You need to put in the work.
If you want to write a book, you need to be willing to put in the work. Writing may come natural to some, but great writing involves a lot of work and dedication. Writing is a form of art. You will have to teach yourself. (I know in your head you have this tremendous idea for a novel, but you will have to learn how to compose it in a manner that will entertain and keep your readers.)
• My first tip is to read a book of your choice, preferably in the genre you wish to write.
• If you don’t make time to read, you will waste time trying to write.
• Reading is your research tool that will become your instructor. I’m not talking about stealing another author’s work. But there are certain elements you will pick up from reading.
1. Set up–Reading will help you with the way a book is set up from the front matter to back matter and everything in between.
a. If done correctly, you may come to understand what a prologue is and how to use it, or determine your book doesn’t need one.
b. Chapters–A lot of first time authors worry about how lengthy a chapter should be. (I know I did when I first started writing.) My conclusion in short is that it doesn’t matter. The more books you write you will come into your own style on this. I have read a book where one chapter had simply one word, Sleep. (Like the shortest scripture in the Bible, Jesus wept.)
2. Sentence structure–You can learn how to structure your sentences. For example, if you don’t already know a period, etc. goes in front of the quotation marks. There can be a lot of things you may have forgotten from English class. (It’s like a refresher course.)
3. The flow of the book–You will see and take notes of a lot of things (I loathed in English class.) like foreshadowing, climax, conflict, tone, theme, and all that stuff.
4. The voice–Every writer has a voice… an individual style so to speak that makes the book what it is. It was hard for me to figure this out when I first started writing. But the more you read and write, you will find you voice. It will be like your comfort zone. Basically, the way you write, the words you choose, or how you say it.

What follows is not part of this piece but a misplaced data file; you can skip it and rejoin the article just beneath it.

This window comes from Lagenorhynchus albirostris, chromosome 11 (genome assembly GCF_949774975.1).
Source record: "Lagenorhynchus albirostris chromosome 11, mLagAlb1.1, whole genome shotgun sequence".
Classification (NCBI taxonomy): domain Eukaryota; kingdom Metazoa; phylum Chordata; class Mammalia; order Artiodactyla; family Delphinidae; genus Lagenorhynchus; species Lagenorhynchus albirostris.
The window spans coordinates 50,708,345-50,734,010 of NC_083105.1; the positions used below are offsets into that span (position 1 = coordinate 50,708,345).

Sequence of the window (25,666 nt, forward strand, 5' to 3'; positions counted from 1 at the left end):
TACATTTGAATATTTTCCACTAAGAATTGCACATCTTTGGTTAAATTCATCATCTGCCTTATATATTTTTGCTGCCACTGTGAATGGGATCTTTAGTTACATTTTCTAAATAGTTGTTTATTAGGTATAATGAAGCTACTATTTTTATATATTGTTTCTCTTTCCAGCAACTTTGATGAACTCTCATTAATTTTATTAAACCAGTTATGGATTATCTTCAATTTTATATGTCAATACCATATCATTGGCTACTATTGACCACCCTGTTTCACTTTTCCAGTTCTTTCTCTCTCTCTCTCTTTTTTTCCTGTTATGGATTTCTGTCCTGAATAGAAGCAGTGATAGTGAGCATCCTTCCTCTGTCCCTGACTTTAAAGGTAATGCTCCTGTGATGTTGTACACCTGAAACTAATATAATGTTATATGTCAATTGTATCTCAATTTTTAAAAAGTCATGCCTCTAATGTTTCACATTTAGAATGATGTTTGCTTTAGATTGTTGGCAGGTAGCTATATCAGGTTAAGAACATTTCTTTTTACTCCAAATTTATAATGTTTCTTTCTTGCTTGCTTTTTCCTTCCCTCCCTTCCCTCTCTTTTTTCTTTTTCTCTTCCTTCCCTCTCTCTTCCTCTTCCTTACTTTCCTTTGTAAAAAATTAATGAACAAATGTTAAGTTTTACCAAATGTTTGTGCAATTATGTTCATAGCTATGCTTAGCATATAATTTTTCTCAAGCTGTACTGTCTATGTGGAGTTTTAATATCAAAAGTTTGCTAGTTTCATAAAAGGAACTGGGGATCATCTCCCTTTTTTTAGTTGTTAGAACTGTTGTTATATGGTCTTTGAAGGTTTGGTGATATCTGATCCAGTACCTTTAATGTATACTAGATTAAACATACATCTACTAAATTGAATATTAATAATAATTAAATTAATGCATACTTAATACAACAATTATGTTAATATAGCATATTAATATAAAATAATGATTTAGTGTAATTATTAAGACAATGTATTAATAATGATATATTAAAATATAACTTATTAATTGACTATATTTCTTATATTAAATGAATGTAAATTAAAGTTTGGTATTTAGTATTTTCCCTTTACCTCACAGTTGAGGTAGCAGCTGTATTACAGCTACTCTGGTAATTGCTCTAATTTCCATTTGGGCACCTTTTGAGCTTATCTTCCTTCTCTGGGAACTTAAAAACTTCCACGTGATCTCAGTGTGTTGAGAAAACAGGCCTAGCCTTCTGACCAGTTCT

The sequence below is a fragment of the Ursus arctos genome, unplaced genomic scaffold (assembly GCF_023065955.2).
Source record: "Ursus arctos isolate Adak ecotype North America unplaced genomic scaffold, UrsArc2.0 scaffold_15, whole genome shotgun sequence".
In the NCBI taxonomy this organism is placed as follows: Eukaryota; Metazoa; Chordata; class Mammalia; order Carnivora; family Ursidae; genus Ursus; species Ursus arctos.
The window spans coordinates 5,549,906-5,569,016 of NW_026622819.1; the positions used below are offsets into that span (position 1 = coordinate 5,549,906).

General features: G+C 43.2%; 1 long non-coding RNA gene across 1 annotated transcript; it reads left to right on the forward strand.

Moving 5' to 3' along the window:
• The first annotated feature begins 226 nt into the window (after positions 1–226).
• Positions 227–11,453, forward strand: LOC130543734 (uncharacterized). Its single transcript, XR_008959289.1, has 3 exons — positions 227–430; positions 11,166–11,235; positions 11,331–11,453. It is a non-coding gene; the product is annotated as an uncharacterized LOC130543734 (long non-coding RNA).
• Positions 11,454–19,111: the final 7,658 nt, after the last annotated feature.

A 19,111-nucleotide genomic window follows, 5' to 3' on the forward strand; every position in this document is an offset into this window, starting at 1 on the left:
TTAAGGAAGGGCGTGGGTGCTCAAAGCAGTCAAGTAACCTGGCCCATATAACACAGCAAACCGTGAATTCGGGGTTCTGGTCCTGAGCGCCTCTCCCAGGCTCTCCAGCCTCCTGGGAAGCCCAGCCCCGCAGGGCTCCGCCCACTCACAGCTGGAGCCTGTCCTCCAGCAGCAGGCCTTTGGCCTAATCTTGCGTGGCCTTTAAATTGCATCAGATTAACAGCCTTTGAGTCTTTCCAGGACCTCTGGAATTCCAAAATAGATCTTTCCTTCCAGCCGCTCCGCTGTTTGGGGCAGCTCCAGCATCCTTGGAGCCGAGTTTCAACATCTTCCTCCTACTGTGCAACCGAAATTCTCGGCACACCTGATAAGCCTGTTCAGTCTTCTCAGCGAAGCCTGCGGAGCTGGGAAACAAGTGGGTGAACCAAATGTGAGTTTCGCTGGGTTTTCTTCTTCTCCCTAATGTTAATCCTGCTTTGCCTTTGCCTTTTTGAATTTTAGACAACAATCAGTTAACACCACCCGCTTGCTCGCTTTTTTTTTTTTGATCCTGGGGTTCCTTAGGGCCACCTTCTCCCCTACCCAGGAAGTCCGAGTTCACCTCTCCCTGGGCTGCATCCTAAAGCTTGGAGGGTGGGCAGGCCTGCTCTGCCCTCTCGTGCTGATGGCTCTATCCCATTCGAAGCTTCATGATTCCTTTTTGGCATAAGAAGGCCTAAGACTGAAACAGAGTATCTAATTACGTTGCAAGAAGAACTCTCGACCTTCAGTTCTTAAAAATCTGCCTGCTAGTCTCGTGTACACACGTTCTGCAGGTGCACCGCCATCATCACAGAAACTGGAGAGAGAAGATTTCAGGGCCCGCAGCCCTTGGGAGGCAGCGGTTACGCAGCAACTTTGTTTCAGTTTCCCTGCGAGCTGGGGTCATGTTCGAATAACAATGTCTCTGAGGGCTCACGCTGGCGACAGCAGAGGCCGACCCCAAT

5. POV–Point of View is your 1st person, 2nd person and 3rd person. You will need to figure this out before you even write. Again, read different books with different POV’s to figure out which is the best for you. I often only see the use of 2nd person in most interactive reading apps.
a. My favorite POV is 1st person because I feel it’s a powerful factor in writing YA fiction to get the reader become the character.
6. Present tense, Past tense – What tense is best for your book? Most familiar is past tense. I use past tense with 3rd POV and Present with 1st POV. It’s not a rule, it’s just what I tend do, I guess it adds to my “voice.”
7. Time–You will learn how to space out your time in your novel. Time will have to flow to move the story along. This was complicated for me at first and at times still is.
a. When I first started writing (freewriting, not published work) I would include everything, even having my character go to the bathroom because I thought it made writing more realistic.
b. Another problem I ran into was, I didn’t know how to break the story up. For example, my story would continue on without really having days, weeks, or months past. So, reading should help you figure out how to constructively carry this out.
8. Research–Read (Yes, I told you it was important!) as many nonfiction books, articles, and blogs as you can on writing. This is another essential step. Maybe one day I’ll compile a list of nonfiction books I like best to help you out.
Basically, the above is just a few factors that will enhance your writing from reading. Reading is a part of a writer’s research. To be honest if you’re a writer… reading is your work. Isn’t that great though? You can sit and read a book and tell everyone you’re working!